We will call our student M, for Machiavelli. Without loss of generality, we will assume the M is the last student to propose, leaving only one internship not paired. The Theorem proved by Dubins and Freedman in [2] states that if M can not get a better internship -measured by M‘s true rank ordering – than the one M would get by fair play. The main way they prove this is through what they call The Scenario Lemma. To state this lemma we first need two definitions. First, we define a Scenario to be a sequence of proposals for M that function as a segment of a rank ordering. Next we define a scenario 1 to be smaller than scenario 2, if all internships mentioned in 1 occur in 2. As an example we could say C, D, E is smaller than E, D, F, G, C. From this, we can now state the Lemma:

Suppose scenario 1 is smaller than scenario 2, then M makes every proposal indicated in the larger scenario, and every rejection and proposal that would occur in scenario 1 occurs in 2. For a full proof of this lemma see [2].

With this lemma, we can now prove that Machiavelli can do no better by falsifying his list. To do so, we use a proof by contradiction, where some scenario say A, B, C, ..., U gets M a internship that ranks ahead i, where i is the internship M would get under fair play. We assume i \geq 2, as otherwise M can not do any better. In order for M to get an internship at U, the algorithm must terminate with another student being matched with the last internship. We now show that for all cases of the true ranking, M getting matched to U results in a contradiction.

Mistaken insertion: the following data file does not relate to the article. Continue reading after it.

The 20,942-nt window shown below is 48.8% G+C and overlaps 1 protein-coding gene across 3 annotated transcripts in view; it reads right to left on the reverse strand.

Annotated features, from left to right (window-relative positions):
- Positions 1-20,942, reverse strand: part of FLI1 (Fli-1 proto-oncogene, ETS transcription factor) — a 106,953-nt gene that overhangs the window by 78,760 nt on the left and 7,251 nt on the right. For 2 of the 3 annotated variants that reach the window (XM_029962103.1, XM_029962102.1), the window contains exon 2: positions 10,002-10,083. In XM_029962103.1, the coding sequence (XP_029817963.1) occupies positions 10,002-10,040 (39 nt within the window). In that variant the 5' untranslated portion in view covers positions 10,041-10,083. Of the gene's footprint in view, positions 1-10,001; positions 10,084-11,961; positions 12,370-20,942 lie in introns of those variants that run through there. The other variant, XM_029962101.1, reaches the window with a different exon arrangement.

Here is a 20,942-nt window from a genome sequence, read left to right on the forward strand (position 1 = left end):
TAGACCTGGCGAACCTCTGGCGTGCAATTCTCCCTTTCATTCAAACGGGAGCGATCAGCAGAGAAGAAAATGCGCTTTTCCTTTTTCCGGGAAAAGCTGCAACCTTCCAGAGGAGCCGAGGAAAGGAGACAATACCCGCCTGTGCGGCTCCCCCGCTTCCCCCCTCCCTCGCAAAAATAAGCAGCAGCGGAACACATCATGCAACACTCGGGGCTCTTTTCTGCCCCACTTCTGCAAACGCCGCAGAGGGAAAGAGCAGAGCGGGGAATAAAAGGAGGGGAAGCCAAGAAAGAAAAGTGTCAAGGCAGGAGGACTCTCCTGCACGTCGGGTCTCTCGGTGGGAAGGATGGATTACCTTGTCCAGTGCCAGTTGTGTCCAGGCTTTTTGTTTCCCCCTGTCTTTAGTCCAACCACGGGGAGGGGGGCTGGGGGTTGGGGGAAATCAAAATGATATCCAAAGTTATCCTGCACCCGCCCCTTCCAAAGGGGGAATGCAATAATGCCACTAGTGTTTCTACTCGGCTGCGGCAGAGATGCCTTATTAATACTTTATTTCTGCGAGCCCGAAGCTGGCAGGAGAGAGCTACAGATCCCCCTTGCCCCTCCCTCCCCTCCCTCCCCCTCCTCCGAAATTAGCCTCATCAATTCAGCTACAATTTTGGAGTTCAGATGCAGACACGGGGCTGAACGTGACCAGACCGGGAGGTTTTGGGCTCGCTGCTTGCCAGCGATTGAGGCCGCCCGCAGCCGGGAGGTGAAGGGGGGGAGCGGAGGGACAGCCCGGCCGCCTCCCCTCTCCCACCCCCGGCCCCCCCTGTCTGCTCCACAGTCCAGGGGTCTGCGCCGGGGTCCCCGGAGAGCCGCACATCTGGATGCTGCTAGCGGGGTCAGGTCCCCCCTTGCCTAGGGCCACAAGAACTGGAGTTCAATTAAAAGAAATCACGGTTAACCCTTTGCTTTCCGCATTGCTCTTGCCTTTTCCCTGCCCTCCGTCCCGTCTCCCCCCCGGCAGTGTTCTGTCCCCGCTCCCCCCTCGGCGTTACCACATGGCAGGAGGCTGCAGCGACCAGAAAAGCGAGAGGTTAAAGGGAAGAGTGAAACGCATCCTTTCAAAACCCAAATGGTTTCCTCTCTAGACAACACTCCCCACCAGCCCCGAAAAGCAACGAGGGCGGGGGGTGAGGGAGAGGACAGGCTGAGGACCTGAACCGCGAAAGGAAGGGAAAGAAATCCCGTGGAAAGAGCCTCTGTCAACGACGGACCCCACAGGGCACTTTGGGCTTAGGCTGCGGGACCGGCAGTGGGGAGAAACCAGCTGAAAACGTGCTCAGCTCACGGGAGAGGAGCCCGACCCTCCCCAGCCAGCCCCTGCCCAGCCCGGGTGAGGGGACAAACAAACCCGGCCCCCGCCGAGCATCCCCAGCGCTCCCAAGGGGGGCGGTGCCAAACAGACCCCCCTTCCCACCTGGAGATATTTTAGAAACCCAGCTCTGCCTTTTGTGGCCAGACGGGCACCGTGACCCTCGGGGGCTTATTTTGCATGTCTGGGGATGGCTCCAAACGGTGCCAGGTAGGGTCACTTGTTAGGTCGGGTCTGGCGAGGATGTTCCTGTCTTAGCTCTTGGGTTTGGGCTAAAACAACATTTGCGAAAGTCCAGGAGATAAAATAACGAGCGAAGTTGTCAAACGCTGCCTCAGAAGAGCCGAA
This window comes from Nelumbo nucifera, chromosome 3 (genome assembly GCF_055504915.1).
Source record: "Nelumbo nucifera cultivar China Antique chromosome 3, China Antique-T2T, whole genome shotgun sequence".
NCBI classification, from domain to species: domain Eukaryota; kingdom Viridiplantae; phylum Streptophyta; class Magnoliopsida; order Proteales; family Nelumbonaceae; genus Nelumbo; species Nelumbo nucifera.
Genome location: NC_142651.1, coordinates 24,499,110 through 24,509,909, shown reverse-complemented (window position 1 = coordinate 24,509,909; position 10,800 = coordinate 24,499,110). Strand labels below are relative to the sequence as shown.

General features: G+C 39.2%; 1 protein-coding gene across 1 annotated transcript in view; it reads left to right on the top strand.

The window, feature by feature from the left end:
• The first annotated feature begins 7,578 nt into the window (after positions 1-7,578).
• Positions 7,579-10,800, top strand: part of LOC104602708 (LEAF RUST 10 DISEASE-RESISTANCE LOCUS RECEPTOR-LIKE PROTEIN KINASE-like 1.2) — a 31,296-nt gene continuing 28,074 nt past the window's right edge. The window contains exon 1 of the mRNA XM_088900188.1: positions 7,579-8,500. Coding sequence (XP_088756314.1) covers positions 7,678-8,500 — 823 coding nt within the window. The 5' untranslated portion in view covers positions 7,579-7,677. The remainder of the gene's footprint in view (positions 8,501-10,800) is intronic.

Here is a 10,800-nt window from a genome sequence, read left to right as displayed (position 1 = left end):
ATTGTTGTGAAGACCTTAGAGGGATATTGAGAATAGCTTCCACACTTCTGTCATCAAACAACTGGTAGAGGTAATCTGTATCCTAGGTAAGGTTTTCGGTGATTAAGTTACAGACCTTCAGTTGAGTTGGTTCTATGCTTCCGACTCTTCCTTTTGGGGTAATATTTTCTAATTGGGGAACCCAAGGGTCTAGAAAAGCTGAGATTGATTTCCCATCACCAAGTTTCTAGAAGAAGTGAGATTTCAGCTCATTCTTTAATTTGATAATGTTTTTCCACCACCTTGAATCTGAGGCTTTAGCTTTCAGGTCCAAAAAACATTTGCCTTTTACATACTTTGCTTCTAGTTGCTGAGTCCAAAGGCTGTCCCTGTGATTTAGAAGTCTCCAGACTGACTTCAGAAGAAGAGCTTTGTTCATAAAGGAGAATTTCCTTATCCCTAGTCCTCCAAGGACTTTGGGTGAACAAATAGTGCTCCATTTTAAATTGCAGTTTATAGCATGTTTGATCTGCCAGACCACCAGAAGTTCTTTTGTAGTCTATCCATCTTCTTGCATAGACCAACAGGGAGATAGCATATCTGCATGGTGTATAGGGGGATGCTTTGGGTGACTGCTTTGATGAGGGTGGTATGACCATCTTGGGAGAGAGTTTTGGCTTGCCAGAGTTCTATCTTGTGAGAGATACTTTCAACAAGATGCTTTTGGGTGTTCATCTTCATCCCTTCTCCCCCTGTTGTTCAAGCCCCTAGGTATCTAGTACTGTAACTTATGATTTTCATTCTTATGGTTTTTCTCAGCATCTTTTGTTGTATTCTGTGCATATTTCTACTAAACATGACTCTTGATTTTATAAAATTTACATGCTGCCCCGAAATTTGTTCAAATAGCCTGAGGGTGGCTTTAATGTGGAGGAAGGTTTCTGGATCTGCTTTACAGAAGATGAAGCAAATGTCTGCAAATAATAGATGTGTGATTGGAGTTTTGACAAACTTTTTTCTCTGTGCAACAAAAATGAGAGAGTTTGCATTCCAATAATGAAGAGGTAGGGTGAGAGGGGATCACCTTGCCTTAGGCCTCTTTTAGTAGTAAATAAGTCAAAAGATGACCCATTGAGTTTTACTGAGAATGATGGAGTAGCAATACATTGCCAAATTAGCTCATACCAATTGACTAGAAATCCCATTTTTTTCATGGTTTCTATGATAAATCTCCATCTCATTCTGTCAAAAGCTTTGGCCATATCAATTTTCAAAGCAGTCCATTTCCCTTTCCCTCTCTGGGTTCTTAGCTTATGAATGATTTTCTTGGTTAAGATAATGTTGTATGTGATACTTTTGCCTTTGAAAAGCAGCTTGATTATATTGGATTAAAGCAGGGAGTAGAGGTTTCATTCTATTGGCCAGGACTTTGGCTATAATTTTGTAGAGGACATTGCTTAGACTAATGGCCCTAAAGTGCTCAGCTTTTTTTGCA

Case 1: Lets assume that M prefers all other internship in the scenario over U. In other words U is the true worst internship out of the internships in this scenario. To show the contradiction, lets look at what would happen if M were to play fair. Because M ends up with internship i, the algorithm must terminated when M is rejected by their (i - 1)th choice, and then applies and is accepted to their ith choice. However we can use the Scenario Lemma here, as we assume that the foul play scenario is smaller than the fair play one, as U ranks ahead of i. As mentioned earlier, this scenario includes an application to internship W which would cause the algorithm to terminate, but we know that the fair play sequence terminates with M ending up at i, thus we have reached a contradiction.

Case 2: Lets assume that M prefers U to at least one of the other universities in our scenario. To created a contradiction here, we create a smaller foul play scenario by deleting all universities that are truly preferred over U. This is equivalent to case 1, for which we have already shown that M, must be rejected by U (otherwise we have a contradiction). As per the Scenario Lemma, this rejection must also occur in the original sequence, which is a contradiction, as we assumed that the scenario must get M, paired with internship U.

Final Thoughts and Conclusion: With both cases considered, we have now shown that it is impossible for any individual student to perform better by engaging in foul play. However, this does not extend to coalitions of students. (Un)fortunately, the same result given in paper [2] extends this theorem to show that several students can not collude, with each using a false ordering, and all get a better internship. The critical word being all, as in the next post, we will go over a situation in which students can collude such that some subset of colluding students will get a better internship. We will also look at how the internships can lie to achieve a better result, and discuss truthful and non-truthful mechanisms.

[1] – By No machine-readable author provided. User A1 assumed (based on copyright claims). – No machine-readable source provided. Own work assumed (based on copyright claims)., CC BY-SA 3.0, https://commons.wikimedia.org/w/index.php?curid=10189057
[2] – Dubins, L., & Freedman, D. (1981). Machiavelli and the Gale-Shapley Algorithm. The American Mathematical Monthly, 88(7), 485-494. doi:10.2307/2321753

Published by Freddy_Reiber

Undergrad student at UCI. Running a blog on how to use Computer Science to win in modern board games.